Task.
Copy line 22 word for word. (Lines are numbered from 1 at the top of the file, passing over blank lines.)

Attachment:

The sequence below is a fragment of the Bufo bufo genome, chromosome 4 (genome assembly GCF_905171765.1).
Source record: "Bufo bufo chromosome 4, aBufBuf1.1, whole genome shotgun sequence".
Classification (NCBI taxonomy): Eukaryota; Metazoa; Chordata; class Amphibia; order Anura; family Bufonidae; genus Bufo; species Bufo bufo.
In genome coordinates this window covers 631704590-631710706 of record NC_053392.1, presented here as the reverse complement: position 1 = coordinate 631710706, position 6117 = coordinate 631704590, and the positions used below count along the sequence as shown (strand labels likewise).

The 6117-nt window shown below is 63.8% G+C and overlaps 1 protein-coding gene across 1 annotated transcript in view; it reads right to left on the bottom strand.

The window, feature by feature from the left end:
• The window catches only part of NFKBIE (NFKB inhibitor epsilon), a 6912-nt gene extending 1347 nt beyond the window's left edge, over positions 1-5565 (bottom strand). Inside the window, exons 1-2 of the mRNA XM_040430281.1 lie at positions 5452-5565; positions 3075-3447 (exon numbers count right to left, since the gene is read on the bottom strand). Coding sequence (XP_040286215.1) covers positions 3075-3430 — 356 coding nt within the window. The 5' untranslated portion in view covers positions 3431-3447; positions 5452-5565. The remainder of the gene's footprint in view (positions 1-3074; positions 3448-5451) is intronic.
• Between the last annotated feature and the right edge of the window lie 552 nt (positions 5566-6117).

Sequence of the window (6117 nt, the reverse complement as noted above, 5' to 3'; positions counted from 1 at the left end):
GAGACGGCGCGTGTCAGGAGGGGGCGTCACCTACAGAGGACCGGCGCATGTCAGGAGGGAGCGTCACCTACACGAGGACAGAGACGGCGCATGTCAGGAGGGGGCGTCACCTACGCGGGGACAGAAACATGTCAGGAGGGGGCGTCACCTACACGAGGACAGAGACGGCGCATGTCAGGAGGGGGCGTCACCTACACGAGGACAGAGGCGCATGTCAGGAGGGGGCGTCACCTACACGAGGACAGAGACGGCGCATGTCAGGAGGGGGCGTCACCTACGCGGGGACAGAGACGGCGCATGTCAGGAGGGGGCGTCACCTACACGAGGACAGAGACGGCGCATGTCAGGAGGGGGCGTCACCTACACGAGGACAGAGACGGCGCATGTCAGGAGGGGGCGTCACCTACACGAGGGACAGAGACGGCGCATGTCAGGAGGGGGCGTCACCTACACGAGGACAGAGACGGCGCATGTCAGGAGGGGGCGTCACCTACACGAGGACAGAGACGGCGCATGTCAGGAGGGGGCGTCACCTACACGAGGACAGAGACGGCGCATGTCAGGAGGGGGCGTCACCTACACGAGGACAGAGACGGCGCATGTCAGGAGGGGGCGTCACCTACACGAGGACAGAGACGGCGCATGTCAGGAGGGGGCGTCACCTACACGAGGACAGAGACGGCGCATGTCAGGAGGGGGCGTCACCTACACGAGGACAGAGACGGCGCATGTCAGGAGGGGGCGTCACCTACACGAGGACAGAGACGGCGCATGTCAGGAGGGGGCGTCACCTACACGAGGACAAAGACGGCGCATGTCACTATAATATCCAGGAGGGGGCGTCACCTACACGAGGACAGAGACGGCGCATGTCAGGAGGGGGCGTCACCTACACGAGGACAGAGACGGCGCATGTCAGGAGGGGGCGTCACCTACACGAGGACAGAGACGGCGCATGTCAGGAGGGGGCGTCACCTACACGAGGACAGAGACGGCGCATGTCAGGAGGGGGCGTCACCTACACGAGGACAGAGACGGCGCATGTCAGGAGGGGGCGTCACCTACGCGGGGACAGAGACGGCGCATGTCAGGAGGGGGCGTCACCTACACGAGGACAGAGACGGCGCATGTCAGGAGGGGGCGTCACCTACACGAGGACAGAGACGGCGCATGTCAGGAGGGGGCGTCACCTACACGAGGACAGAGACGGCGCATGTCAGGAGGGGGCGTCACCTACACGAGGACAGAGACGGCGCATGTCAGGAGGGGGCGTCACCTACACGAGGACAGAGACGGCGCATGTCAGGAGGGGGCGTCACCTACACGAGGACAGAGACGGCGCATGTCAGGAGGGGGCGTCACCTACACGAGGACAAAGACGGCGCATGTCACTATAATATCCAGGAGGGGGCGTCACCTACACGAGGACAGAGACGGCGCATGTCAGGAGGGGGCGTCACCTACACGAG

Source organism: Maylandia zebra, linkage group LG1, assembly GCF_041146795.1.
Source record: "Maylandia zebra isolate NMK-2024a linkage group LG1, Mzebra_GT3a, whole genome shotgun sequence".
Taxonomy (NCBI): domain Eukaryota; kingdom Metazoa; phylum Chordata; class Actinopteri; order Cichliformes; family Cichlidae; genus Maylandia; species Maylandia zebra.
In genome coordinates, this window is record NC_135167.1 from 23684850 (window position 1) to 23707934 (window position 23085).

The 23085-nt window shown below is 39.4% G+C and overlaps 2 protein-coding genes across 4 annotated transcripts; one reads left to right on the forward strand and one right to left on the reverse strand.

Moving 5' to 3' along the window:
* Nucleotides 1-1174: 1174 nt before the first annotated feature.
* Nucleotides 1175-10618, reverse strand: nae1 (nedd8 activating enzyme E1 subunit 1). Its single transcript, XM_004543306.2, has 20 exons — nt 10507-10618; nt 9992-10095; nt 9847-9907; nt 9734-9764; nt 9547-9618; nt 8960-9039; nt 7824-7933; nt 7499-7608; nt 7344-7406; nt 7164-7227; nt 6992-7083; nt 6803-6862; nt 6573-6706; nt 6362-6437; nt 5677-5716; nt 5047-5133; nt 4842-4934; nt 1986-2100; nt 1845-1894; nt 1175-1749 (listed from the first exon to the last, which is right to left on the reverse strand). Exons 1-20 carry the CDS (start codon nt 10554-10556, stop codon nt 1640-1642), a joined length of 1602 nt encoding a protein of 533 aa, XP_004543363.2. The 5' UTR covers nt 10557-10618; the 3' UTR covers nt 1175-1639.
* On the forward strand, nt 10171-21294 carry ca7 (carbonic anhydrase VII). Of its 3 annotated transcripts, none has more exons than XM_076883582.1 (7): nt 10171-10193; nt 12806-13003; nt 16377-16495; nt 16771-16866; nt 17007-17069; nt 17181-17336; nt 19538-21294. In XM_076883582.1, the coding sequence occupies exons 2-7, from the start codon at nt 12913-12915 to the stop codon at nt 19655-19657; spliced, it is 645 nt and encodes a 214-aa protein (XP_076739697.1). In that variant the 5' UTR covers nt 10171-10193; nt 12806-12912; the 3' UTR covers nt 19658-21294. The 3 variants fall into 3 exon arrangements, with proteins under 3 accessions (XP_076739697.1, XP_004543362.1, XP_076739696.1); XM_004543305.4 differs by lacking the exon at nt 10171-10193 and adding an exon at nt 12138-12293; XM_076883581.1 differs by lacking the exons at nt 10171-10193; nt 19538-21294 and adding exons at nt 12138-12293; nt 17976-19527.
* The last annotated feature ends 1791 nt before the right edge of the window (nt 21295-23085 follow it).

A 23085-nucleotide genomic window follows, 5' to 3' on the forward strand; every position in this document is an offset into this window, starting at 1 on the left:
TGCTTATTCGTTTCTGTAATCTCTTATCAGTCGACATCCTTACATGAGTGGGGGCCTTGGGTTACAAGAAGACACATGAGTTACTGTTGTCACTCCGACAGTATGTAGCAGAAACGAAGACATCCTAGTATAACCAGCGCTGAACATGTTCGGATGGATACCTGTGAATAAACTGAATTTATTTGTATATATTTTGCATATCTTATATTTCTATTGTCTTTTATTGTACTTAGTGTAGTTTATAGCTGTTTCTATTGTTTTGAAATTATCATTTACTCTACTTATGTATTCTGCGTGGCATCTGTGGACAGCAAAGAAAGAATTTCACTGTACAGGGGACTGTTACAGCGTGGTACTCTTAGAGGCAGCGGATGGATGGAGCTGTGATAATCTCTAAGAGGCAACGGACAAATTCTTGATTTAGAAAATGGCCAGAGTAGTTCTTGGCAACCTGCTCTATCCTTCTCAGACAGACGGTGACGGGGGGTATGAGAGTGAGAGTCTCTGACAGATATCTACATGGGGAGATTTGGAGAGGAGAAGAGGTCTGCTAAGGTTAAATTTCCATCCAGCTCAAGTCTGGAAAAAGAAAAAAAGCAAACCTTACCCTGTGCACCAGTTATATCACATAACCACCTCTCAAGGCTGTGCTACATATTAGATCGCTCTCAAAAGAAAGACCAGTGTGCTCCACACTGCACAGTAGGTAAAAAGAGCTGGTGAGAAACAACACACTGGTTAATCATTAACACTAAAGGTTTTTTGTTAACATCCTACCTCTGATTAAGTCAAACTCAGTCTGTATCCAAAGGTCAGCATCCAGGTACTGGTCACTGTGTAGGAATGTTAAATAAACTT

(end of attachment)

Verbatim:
TGCTTATTCGTTTCTGTAATCTCTTATCAGTCGACATCCTTACATGAGTGGGGGCCTTGGGTTACAAGAAGACACATGAGTTACTGTTGTCACTCCGACAGTATGTAGCAGAAACGAAGACATCCTAGTATAACCAGCGCTGAACATGTTCGGATGGATACCTGTGAATAAACTGAATTTATTTGTATATATTTTGCATATCTTATATTTCTATTGTCTTTTATTGTACTTAGTGTAGTTTATAGCTGTTTCTATTGTTTTGAAATTATCATTTACTCTACTTATGTATTCTGCGTGGCATCTGTGGACAGCAAAGAAAGAATTTCACTGTACAGGGGACTGTTACAGCGTGGTACTCTTAGAGGCAGCGGATGGATGGAGCTGTGATAATCTCTAAGAGGCAACGGACAAATTCTTGATTTAGAAAATGGCCAGAGTAGTTCTTGGCAACCTGCTCTATCCTTCTCAGACAGACGGTGACGGGGGGTATGAGAGTGAGAGTCTCTGACAGATATCTACATGGGGAGATTTGGAGAGGAGAAGAGGTCTGCTAAGGTTAAATTTCCATCCAGCTCAAGTCTGGAAAAAGAAAAAAAGCAAACCTTACCCTGTGCACCAGTTATATCACATAACCACCTCTCAAGGCTGTGCTACATATTAGATCGCTCTCAAAAGAAAGACCAGTGTGCTCCACACTGCACAGTAGGTAAAAAGAGCTGGTGAGAAACAACACACTGGTTAATCATTAACACTAAAGGTTTTTTGTTAACATCCTACCTCTGATTAAGTCAAACTCAGTCTGTATCCAAAGGTCAGCATCCAGGTACTGGTCACTGTGTAGGAATGTTAAATAAACTT